Eurofighter Typhoon consortium’s CEO, Giancarlo Mezzanatto, is strategically focused on advancing Typhoon fighter sales, with a particular emphasis on tapping into the lucrative market potential in the Middle East.
In response to the dynamic global geopolitical shifts triggered by the conflict in Ukraine, Mezzanatto, underlined the strategic significance of the Typhoon in European defense. Having assumed office in May 2023, Mezzanatto is articulating a vision to sustain the Typhoon's operational effectiveness for another 30 to 40 years, adapting to new battle scenarios and ensuring complete interoperability with other NATO assets.
Airbus warns of Eurofighter production shut down by 2030 amid dispute with Germany
Earlier this year, Airbus CEO Michael Schoellhorn acknowledged a shortage of orders, including for the Eurofighter Typhoon. Despite a push from NATO allies to boost production, Airbus is still awaiting additional orders to facilitate a production increase.
Schoellhorn mentioned, "Currently, we don’t have the orders to ramp up any further. We’re waiting for orders to reconfirm that we can keep the lines running" for systems like the Eurofighter or A400 military transport aircraft.
Airbus Defence and Space, in collaboration with Germany’s Metalworkers union IG Metall, is now intensifying a dispute with Berlin over delays in new Eurofighter Typhoon fighter jet contracts.
During an "action day" in Germany recently, representatives from the parties urged Berlin to make timely decisions on Tranche 5 and Long Term Evolution (LTE) contracts, warning that without them, Eurofighter production could cease by 2030.
Schoellhorn emphasized the importance of these contracts for sustaining production and developing future capabilities. “Without these measures, production of the Eurofighter will end in 2030,” he said. “For Germany, this would be tantamount to a loss of core military competencies as well as production capacities in the entire supply chain, or simply put: it would be an exit from German fighter aircraft construction.”
The German Ministry of Defence has not yet responded, and Airbus expressed frustration over funding expectations from Berlin's arms fund. The warning of a production shutdown is a significant escalation in the ongoing industry outcry over the matter.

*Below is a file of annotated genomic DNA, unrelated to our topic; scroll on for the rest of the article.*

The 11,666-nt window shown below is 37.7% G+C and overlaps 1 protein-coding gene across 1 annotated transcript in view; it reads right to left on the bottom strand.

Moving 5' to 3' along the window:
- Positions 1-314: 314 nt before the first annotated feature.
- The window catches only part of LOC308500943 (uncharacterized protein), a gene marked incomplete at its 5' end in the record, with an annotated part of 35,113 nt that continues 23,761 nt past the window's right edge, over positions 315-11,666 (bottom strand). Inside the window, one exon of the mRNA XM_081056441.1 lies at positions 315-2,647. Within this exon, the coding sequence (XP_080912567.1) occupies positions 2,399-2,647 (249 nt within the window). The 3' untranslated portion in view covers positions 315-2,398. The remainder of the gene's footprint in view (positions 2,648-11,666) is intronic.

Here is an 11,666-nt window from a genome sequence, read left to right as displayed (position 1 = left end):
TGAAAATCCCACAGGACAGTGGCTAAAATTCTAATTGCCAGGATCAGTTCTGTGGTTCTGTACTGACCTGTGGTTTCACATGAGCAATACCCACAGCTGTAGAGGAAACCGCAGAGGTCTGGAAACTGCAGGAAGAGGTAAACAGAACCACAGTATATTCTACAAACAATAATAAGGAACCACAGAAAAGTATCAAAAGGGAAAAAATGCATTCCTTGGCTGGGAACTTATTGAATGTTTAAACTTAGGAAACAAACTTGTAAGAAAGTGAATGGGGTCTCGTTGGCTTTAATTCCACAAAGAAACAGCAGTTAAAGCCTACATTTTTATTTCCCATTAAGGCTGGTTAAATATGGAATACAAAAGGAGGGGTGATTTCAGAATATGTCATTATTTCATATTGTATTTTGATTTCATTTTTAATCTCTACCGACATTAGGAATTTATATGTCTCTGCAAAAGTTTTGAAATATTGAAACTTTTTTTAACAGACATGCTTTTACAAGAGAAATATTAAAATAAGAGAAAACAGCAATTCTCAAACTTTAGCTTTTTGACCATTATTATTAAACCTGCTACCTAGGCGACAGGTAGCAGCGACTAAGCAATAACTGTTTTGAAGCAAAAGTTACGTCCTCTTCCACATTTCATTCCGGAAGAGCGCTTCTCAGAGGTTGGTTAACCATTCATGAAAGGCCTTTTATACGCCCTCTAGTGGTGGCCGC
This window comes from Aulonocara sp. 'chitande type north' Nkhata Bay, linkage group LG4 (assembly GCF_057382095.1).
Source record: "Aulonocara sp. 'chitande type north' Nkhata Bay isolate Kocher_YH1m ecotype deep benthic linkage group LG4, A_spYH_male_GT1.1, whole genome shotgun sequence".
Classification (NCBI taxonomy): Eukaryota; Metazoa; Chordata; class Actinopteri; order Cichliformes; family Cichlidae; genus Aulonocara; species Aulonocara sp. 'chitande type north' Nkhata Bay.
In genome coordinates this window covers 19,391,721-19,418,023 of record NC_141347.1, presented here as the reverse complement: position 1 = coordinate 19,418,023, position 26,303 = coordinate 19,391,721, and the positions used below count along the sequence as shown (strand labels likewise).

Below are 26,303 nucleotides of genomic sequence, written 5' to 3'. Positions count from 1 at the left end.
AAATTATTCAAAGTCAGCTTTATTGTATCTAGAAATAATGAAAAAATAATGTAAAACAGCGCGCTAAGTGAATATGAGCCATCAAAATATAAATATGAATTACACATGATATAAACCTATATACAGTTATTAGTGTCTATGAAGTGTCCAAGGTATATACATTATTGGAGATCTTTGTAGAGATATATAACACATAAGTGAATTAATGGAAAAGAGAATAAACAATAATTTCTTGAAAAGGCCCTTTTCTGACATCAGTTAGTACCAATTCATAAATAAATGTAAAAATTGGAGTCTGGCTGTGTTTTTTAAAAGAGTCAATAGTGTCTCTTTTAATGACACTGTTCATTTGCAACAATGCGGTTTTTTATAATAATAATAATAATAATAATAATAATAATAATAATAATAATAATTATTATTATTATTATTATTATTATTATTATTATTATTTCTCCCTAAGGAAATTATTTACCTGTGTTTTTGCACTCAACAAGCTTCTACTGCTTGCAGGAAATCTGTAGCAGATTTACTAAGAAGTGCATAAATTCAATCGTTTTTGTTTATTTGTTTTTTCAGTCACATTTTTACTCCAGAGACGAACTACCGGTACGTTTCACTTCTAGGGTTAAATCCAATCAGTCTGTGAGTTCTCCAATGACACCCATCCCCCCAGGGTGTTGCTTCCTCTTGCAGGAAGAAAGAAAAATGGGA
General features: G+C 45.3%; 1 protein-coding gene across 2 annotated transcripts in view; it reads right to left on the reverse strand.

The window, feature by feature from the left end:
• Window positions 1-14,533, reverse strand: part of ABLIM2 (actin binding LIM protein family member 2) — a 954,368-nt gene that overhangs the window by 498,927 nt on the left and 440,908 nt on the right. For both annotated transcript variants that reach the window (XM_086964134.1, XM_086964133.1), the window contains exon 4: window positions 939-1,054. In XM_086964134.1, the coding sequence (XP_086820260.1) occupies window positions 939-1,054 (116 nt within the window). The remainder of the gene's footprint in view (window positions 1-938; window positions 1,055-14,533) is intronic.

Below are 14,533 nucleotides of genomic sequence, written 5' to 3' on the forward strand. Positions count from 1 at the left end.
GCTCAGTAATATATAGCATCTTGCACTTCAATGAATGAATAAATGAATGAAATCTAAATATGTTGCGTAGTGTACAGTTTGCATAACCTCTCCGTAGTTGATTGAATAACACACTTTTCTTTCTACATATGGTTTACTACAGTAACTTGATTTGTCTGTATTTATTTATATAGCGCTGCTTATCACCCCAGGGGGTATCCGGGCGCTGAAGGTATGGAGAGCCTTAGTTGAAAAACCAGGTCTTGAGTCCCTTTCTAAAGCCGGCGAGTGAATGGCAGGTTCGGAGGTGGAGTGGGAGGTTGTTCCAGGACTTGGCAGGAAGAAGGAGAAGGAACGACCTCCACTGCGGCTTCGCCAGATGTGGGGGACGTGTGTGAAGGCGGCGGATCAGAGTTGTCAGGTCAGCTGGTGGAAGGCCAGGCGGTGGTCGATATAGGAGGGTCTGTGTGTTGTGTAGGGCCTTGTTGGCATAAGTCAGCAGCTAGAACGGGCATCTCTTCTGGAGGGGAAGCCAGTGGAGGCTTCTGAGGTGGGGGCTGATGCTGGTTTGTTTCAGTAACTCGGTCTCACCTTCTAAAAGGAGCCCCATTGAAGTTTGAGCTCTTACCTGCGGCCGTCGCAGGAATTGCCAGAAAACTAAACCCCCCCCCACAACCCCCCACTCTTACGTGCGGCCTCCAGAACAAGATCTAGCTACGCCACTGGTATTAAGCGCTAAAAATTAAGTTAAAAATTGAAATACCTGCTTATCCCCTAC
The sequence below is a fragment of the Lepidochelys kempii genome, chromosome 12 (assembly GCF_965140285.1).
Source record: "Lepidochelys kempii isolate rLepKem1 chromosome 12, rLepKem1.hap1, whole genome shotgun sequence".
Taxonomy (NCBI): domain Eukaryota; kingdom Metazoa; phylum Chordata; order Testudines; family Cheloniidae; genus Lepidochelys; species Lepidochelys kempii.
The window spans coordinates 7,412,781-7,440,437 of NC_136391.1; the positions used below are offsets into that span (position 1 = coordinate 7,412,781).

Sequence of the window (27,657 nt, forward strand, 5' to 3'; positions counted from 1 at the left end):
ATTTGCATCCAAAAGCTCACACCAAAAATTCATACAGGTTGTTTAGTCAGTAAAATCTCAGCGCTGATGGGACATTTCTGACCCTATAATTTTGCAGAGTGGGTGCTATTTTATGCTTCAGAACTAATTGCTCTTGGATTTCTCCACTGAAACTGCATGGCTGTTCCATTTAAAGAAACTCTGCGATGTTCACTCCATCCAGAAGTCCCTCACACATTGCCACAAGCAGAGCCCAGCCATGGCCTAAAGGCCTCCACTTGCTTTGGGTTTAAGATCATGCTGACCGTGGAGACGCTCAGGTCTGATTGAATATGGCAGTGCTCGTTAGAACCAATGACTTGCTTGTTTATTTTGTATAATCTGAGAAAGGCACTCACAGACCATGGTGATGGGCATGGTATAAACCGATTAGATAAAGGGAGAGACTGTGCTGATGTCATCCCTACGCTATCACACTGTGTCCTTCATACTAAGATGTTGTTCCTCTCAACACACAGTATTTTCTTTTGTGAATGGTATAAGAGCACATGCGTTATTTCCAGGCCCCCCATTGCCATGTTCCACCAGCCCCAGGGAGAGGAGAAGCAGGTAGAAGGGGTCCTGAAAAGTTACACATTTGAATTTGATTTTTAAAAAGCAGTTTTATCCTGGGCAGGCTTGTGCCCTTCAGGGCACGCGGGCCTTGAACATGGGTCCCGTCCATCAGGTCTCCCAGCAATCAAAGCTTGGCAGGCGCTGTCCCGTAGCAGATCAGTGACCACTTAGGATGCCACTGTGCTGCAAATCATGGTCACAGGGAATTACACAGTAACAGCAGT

As of October 2023, the Eurofighter consortium had 83 aircraft on order and delivered 597 for partner nations and export customers. The dispute centers on the need for decisive action from German lawmakers regarding Tranche 5 and the perceived crisis jeopardizing the future of Eurofighter production.
Mezzanatto's strategic priorities encompass delivering a 10-year Capability Plan, shaping the future of Typhoon for sustained operational relevance, providing logistic support, and actively supporting new campaigns to sell additional aircraft. These efforts aim not only to fulfill Eurofighter's mission of delivering operational advantages but also to sustain the industrial vision of the Eurofighter program.
In June, the CEO discussed potential sales to Spain and Poland. The company is now preparing to capitalize on new sales and secure additional batch orders for the aircraft, targeting market opportunities for 150 to 200 aircraft in the next two years.
Saudi Arabia wants to buy 54 Eurofighter Typhoon jets, but Germany’s arms ban on the country due to its participation in the Yemen War has prevented the sale.
In his latest interview, Mezzanatto highlighted collaboration with the supply chain to ensure readiness for platform development and new production orders. “We are also strengthening the collaboration with the entire supply chain to make sure that all suppliers are ready to sustain the development of the platform and the new production orders,” he said.
He acknowledged the potential shortage of skilled resources in critical disciplines like avionics, HMI and weapon integration.
The Typhoon, hailed as the most advanced European swing-role platform, has demonstrated its capabilities in both air-to-air and air-to-surface roles within the same mission. Future developments include more powerful sensors with electronic attack capabilities and enhancements to the DASS system for improved survivability in threatening scenarios.
The Long Term Evolution of Typhoon will exploit increased data processing capacities and the evolution of the cockpit and the Striker II helmet, already contracted, will provide the pilots with new display technologies and improved situational awareness.
Mezzanatto identifies the Middle East as a key market, citing real opportunities to enhance Eurofighter's presence. Approximately 20 percent of current Eurofighter orders originate from Middle East countries, including Saudi Arabia, Kuwait, Qatar, and Oman, making them not only important customers but also contributors to the program's capabilities development.
Will Turkey be the next Eurofighter Typhoon customer?
Turkey has outlined its intentions to acquire 40 Eurofighter Typhoon warplanes, with plans to source them from England. The procurement is aimed at bolstering the Turkish Air Force, which currently operates F-16 and F-4 warplanes.
Minister of National Defense Yaşar Güler told the parliament on November 16, "We want to buy Eurofighter. It is a very effective aircraft. These aircraft are related to the UK, Germany, and Spain." Güler is confident that Turkey will receive positive reactions from the UK and Spain, and efforts are underway to address the matter with Germany. "If resolved, we aim to proceed with the purchase of 40 Eurofighter jets."
However, Turkish President Recep Tayyip Erdogan, in a statement on Sunday, clarified that the potential acquisition of Eurofighter jets was not discussed during recent talks with German Chancellor Olaf Schulz. He added that Ankara might explore interest in alternative aircraft options.